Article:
Assemb. Edward Hennessey has been granted a zoning change that he says will help him pay about $10,000 in back taxes on his Shirley law office.
The Brookhaven Town Board on Tuesday voted 6-0, with one abstention, to rezone the two-story house co-owned by Hennessey (D-Brookhaven) from residential to business. Hennessey has said the zoning change was needed to secure a bank loan that would enable him and a partner to pay their tax debts.
The zoning change was supported by the board's four Republicans as well as two Democrats. Councilwoman Jane Bonner, a registered Conservative, abstained from the vote, but did not explain her reasons for doing so.
Hennessey said the building, a former model home on William Floyd Parkway, already was in arrears when he and partner Ron Lupski purchased it in 2010. The building had been zoned as a residence but had a variance to allow office uses, Hennessey said, adding that no bank would grant a loan until the zoning was changed.
"I took it over with the existing land use problem. I took it over and fixed it and corrected the land use problems," Hennessey said in an interview on Wednesday. "I'm proud that I turned around a distressed property in my hometown."
Brookhaven Republican chairman Jesse Garcia said Thursday that Hennessey's rationale for seeking the zoning change was "political double-talk." He said Hennessey's failure to pay back taxes would hurt local taxpayers.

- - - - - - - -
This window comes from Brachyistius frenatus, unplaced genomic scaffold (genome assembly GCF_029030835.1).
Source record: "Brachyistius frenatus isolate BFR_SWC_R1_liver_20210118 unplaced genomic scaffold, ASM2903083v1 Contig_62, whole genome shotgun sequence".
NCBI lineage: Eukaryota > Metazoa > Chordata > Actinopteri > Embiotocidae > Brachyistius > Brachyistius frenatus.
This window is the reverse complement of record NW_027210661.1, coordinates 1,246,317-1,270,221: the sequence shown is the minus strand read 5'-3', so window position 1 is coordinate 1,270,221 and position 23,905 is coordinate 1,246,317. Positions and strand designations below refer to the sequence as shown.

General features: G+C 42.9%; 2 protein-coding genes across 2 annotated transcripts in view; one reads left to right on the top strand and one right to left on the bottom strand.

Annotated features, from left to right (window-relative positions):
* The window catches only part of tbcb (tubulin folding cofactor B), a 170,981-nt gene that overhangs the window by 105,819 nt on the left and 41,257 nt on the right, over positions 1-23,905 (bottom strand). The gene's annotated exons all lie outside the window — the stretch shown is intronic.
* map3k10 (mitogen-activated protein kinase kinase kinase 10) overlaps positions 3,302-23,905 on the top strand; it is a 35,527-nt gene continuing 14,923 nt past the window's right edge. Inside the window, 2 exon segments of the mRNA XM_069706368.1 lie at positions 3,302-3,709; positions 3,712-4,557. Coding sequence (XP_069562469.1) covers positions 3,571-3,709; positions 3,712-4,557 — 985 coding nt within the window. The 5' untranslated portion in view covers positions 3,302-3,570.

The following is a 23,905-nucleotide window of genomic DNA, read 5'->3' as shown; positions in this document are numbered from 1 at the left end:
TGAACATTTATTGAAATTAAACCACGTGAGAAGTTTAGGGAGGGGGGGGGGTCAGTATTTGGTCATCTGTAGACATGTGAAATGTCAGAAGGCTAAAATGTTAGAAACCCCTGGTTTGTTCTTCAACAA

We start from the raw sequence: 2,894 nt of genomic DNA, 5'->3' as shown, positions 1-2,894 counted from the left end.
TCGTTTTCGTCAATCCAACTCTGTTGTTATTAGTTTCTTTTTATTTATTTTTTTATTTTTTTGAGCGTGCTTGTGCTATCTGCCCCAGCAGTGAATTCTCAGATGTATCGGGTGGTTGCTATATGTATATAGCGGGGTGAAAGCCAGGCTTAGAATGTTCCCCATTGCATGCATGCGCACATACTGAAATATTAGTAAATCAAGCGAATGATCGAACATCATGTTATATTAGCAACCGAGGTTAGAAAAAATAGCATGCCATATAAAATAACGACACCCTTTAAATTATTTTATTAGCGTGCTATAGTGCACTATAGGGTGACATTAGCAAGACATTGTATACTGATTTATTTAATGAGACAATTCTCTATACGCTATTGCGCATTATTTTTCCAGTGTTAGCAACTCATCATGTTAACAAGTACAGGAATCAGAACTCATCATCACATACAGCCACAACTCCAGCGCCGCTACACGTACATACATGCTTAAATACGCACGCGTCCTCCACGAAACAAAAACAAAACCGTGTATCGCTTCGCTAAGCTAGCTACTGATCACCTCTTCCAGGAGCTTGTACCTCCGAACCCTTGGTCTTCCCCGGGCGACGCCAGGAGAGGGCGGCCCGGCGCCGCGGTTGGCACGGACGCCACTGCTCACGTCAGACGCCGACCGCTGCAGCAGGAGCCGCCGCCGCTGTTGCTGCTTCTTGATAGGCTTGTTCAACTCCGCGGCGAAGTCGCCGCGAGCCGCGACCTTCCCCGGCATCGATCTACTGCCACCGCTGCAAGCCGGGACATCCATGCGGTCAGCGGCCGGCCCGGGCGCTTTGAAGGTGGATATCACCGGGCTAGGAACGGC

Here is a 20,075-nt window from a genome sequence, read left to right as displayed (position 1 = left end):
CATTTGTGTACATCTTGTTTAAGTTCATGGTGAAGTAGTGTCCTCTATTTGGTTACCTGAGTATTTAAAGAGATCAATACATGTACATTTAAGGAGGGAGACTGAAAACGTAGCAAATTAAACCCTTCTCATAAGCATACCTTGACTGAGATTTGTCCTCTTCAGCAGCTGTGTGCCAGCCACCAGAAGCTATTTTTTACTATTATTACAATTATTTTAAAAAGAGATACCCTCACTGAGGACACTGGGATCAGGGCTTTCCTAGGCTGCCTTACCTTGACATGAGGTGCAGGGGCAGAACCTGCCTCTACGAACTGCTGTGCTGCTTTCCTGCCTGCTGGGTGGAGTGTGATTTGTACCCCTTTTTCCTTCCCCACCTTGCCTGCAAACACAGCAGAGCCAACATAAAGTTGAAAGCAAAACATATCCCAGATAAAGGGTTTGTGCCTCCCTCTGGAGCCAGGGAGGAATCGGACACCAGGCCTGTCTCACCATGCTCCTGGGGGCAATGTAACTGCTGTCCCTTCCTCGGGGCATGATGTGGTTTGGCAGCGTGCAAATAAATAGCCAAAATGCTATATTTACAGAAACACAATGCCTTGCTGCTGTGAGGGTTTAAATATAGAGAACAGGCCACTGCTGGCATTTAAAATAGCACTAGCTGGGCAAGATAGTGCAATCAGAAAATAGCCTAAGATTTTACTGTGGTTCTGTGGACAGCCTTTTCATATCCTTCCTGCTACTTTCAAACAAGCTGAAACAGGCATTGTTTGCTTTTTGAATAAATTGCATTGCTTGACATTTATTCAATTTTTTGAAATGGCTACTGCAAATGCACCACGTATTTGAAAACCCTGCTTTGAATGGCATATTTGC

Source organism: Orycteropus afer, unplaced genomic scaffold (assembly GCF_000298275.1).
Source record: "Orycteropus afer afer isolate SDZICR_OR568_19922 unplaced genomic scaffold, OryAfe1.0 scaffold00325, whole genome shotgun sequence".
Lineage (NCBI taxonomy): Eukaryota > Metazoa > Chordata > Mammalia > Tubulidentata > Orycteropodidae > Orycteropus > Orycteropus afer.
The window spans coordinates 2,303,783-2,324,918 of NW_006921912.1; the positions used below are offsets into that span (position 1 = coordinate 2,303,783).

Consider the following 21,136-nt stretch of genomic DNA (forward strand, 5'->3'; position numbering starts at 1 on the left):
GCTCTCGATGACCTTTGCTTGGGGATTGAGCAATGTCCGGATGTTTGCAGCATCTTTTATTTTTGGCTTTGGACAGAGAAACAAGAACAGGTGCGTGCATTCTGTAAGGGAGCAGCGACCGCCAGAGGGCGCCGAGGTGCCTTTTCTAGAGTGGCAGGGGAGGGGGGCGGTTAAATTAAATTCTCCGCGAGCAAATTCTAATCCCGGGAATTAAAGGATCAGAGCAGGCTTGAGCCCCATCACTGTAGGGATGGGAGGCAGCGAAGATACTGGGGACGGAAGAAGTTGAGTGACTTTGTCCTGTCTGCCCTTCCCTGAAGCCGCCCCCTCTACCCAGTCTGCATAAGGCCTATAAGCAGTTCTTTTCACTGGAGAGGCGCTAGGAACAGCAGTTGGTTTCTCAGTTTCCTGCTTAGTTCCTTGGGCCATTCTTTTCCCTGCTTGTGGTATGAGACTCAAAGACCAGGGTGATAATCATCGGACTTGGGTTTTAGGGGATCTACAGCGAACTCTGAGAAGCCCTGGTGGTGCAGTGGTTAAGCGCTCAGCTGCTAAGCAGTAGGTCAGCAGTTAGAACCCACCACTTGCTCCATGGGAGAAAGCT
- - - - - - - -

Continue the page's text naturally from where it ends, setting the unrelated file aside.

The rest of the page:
"As an elected official, he should know better," Garcia said. "He should be ashamed."
Garcia said he had no input into the Republican board members' votes.
Hennessey said he was not sure when he would pay his tax bills. "We have a little more work to do with the planning department," he said. "The taxes will be paid up to date, with penalties and interest."
Hennessey said the building has two other tenants -- a taxi dispatcher and a vacuum sales business. The 4.95-acre site operates under the name Smith Point Business Center.
Before the town board vote, Shirley resident William Toranzo told the board that Hennessey should not be granted the zone change until he paid his tax bills. "How is this OK?" Toranzo said. "I don't believe this is any way for a public official to behave."
Hennessey defeated Republican incumbent Dean Murray in 2012. Murray has said he plans to run against Hennessey this year.